I’ve mentioned before how, as a spoiled and self-indulgent boss’s son, I sometimes took advantage of my dad and his willingness to let me “find myself.”. From time to time, however, I am reminded that he too was capable of his own sneaky tricks. For instance---in spite of all the good things he did for my mother, brother, and me, the old guy managed to bequeath to me a particularly troublesome bit of himself---an itch that I have never completely overcome. You see, I was the one who inherited the Old Man’s lifelong curse---a pesky and persistent infection he called “wanderlust.”
In my case the symptoms apparently surfaced at an early age. By seven or eight I was spending hours at a time leafing through the big Rand McNally World Atlas the folks kept under the coffee table. From map to map to map---one colorful country after another---I toured the world. I tried my best to sound out the strange names and imagine the people who called those far-away places home, while wondering what it would be like to live there.
Those questions grew more urgent until, at age thirteen I ran away from home, determined to see the world for myself. In the end I saw a bit of Eastern Oregon and the inside of the Umatilla County Jail. That was a letdown for sure, but not enough to dull that travel itch. Truth is, it’s something I’ve never outgrown. Later, Roma and I were fortunate to visit and even live in some of those places---as many as our resources and family situation would allow. Those were wonderful experiences, but not enough to cure an advanced case of wanderlust.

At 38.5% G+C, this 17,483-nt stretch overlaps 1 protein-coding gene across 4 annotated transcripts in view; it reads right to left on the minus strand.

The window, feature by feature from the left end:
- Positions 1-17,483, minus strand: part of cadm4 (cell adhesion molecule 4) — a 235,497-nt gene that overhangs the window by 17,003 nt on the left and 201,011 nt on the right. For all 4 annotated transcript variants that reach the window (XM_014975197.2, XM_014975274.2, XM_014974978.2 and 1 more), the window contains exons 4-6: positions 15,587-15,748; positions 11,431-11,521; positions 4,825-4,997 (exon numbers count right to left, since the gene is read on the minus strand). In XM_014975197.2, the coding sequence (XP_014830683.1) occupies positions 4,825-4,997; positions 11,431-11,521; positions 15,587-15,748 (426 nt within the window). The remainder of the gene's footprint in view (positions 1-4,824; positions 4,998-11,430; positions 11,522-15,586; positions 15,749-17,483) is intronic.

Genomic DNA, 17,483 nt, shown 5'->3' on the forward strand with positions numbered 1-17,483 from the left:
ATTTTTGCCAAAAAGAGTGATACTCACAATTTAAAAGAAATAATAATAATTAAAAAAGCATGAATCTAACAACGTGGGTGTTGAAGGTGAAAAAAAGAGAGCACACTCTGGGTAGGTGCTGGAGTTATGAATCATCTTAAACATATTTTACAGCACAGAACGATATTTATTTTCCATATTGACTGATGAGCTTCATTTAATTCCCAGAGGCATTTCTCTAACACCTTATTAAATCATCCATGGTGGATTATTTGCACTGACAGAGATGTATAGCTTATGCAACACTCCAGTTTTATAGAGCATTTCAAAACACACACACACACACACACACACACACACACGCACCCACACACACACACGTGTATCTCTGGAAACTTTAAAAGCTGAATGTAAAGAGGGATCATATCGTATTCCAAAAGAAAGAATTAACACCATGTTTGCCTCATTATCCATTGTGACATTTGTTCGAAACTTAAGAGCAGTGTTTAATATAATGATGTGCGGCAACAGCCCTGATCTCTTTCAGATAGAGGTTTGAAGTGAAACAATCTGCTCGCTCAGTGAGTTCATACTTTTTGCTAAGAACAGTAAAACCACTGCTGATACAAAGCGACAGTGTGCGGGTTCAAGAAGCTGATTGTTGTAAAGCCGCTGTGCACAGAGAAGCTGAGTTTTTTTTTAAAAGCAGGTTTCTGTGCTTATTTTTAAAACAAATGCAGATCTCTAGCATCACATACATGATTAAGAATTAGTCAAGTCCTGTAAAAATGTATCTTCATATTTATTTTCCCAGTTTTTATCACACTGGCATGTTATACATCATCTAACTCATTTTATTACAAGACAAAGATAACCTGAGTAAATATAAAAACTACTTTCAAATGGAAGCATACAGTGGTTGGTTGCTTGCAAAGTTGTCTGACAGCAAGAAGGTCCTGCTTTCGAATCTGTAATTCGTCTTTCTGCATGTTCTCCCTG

Then in my mid-sixties, I retired and we moved on to our own October Years. And surprise---it was still there, that undiminished urge to see the world. And now we had the time to indulge those fantasies. We began as tourists---twelve weeks revisiting old haunts in England and Europe. By then I was mulling new possibilities. What if we made our retirement home in one of those far-away places?
But though we now had the time, how much travel could we afford? Certainly, those with a hefty pension and fat IRA had more choices than we did. They could decide that “home” ought to be in Arizona or Florida or Europe---any place they wanted.
Yet what about those of us without those resources? Are we left out in the cold? Those are very real questions. We read every day about the multitude of seniors who will not have saved enough to fund their “dream” retirement---at least not in the USA. Fortunately, in this new globally-connected age we live in a certain portion of that population, the ones inclined to create their own retirement adventure, now have a whole new range of options. For them the low-cost possibilities of “overseas” living, with its substantially reduced cost of living and health care, can make “offshore” retirement an option worth exploring.
For those of us who fancy ourselves as bold, even at our age, there are new ways to scratch our travel itch in retirement. Today’s internet world offers possibilities at every turn. One of my favorite “wanderlust” fixes arrives as an email every few months, as it has for years. As near as I can tell the message has never changed in all that time. I have only to open the email and recite the first sentence or two to have Roma heading for another room.